Israel president to ask Gantz to form government from Monday

Israel’s president on Sunday tapped ex-military chief Benny Gantz to form a government, calling for an end to a year of political stalemate to help tackle the coronavirus pandemic.

Reuven Rivlin’s announcement marked a setback for right-wing Prime Minister Benjamin Netanyahu, but did not necessarily spell the end of his tenure, the longest in Israeli history.

Gantz on Sunday secured recommendations to lead a government from 61 lawmakers in the 120-seat Knesset, or parliament, in the wake of a March 2 election — the third national poll in less than a year.

“Tomorrow, around midday, the president will assign the task of forming the government to (the) head of Kachol Lavan… Benny Gantz,” Rivlin’s office said in a statement Sunday, using the Hebrew name for Gantz’s centrist Blue and White party.

But there is no guarantee that the disparate forces who supported Gantz on Sunday will agree terms on a stable coalition, something that proved impossible following the two inconclusive elections last year.

Driven by the need to ensure a coherent policy response to the coronavirus pandemic, Rivlin therefore appears to be simultaneously pursuing a stop-gap option — an interim unity administration involving both Gantz and Netanyahu.

He summoned the two rivals to a meeting on Sunday evening for an “urgent conversation”, which ended without agreement, but Likud and Blue and White said in a joint-statement the talks will continue on Monday.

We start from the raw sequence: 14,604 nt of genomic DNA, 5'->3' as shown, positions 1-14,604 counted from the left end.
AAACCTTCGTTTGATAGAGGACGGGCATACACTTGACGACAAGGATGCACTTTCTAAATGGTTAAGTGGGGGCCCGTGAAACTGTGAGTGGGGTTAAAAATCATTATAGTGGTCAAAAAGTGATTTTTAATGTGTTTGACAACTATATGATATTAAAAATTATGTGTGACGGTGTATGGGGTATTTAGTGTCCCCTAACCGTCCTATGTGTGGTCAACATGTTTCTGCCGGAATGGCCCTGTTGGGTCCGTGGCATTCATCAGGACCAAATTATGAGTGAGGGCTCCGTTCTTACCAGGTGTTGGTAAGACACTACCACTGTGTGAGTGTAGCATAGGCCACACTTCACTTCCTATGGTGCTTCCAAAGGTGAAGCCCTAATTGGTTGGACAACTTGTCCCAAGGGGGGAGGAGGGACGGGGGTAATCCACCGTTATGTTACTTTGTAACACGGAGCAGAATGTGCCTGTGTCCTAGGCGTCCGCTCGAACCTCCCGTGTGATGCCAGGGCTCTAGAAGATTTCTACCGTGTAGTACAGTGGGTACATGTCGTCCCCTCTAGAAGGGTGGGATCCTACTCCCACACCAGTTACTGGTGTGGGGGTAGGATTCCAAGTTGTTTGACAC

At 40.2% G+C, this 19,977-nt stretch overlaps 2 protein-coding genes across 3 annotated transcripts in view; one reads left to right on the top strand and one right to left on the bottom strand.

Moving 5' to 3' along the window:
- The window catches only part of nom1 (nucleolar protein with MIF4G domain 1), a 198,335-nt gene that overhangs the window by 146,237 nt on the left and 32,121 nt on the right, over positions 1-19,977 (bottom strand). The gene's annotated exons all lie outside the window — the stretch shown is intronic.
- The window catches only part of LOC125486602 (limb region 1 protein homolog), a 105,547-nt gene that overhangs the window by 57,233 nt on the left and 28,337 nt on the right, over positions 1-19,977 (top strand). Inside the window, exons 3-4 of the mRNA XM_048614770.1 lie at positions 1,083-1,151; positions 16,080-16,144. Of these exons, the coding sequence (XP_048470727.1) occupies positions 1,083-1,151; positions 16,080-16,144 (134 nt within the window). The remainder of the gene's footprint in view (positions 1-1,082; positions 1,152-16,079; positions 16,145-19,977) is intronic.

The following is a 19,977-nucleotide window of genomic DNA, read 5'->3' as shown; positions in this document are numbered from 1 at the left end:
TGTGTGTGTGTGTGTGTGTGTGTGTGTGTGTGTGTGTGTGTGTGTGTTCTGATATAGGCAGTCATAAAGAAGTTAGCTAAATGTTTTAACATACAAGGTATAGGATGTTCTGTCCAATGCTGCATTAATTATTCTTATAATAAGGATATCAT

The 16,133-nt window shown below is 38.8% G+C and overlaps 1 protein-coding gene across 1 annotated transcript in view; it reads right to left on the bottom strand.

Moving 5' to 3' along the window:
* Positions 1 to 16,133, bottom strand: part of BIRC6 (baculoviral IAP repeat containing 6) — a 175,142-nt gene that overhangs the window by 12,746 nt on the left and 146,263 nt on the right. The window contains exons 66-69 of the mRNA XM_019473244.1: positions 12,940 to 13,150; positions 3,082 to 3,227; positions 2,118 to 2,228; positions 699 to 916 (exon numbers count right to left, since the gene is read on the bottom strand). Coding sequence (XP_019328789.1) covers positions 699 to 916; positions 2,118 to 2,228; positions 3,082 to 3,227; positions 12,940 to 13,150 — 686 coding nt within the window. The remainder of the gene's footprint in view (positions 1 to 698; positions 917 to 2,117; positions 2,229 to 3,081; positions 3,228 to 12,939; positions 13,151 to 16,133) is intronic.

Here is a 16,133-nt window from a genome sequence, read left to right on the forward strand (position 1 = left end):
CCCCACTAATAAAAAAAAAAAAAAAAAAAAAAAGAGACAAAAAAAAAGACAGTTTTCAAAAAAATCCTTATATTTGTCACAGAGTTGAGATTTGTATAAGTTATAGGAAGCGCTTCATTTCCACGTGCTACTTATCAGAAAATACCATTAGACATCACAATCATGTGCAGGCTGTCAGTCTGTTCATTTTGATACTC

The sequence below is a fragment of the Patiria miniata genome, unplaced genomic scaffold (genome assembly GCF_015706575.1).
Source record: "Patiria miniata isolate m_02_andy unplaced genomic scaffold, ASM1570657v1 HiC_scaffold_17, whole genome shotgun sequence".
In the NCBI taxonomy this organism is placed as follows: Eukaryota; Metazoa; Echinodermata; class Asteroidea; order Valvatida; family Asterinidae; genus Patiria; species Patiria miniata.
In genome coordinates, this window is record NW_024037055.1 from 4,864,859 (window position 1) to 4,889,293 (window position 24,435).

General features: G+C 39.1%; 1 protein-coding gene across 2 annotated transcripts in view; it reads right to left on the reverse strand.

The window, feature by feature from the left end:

The president emphasised the need to “intensify direct contacts.. between the Likud and Kachol Lavan negotiating teams, and welcomed both sides’ willingness to do so”, according to a statement by his own office after Sunday night’s initial meeting.

– Divided allies –

On top of support from Blue and White and a smaller centre-left alliance, Gantz was also recommended by the mainly Arab Joint List and the secular, nationalist Yisrael Beiteinu party.

Aside from being anti-Netanyahu, the Joint List and Yisrael Beiteinu have almost no common political ground.

Netanyahu’s alliance, seen as more cohesive, includes his right-wing Likud as well as its religious, nationalist ally Yemina and two ultra-Orthodox parties.

Both Netanyahu and Gantz have voiced support for an interim unity government to tackle the spread of coronavirus.

Israeli Prime Minister Benjamin Netanyahu’s trial for corruption which was due to open on Tuesday has been postponed until the end of May over concerns about the spread of coronavirus

The premier had earlier on Sunday specifically proposed a six-month arrangement that he would lead.

“We must unite forces and form a strong and stable government that will be able to pass a budget and make tough decisions,” Netanyahu said.

But Gantz blasted the prime minister for floating that offer to the media, before discussing ideas in private negotiations.

“Unlike you, I’ll continue to back any correct government action without any political considerations,” Gantz said.

“When you’re serious, we’ll talk,” he added.

Israel has 213 confirmed cases of coronavirus, with tens of thousands in home-quarantine.

Authorities have banned gatherings of more than 10 people and ordered schools, universities, restaurants and cafes to close, among other measures.

– Trial postponed –

Netanyahu was in January formally charged with bribery, fraud and breach of trust, becoming the first Israeli premier ever indicted in office.

Gantz has previously refused to serve in any government led by someone facing criminal charges, but that was before the coronavirus crisis.

Netanyahu’s trial had been due to open on Tuesday, but Jerusalem’s District Court said that given the severity of the global pandemic it had been instructed to hear “only urgent matters”.

“We have decided to postpone the first hearing until May 24,” the court said, referring to Netanyahu’s trial.

The premier is accused of a range of offences including receiving improper gifts and offering a media mogul lucrative regulatory changes in exchange for favourable coverage.

He denies wrongdoing.

Was it worth reading? Let us know.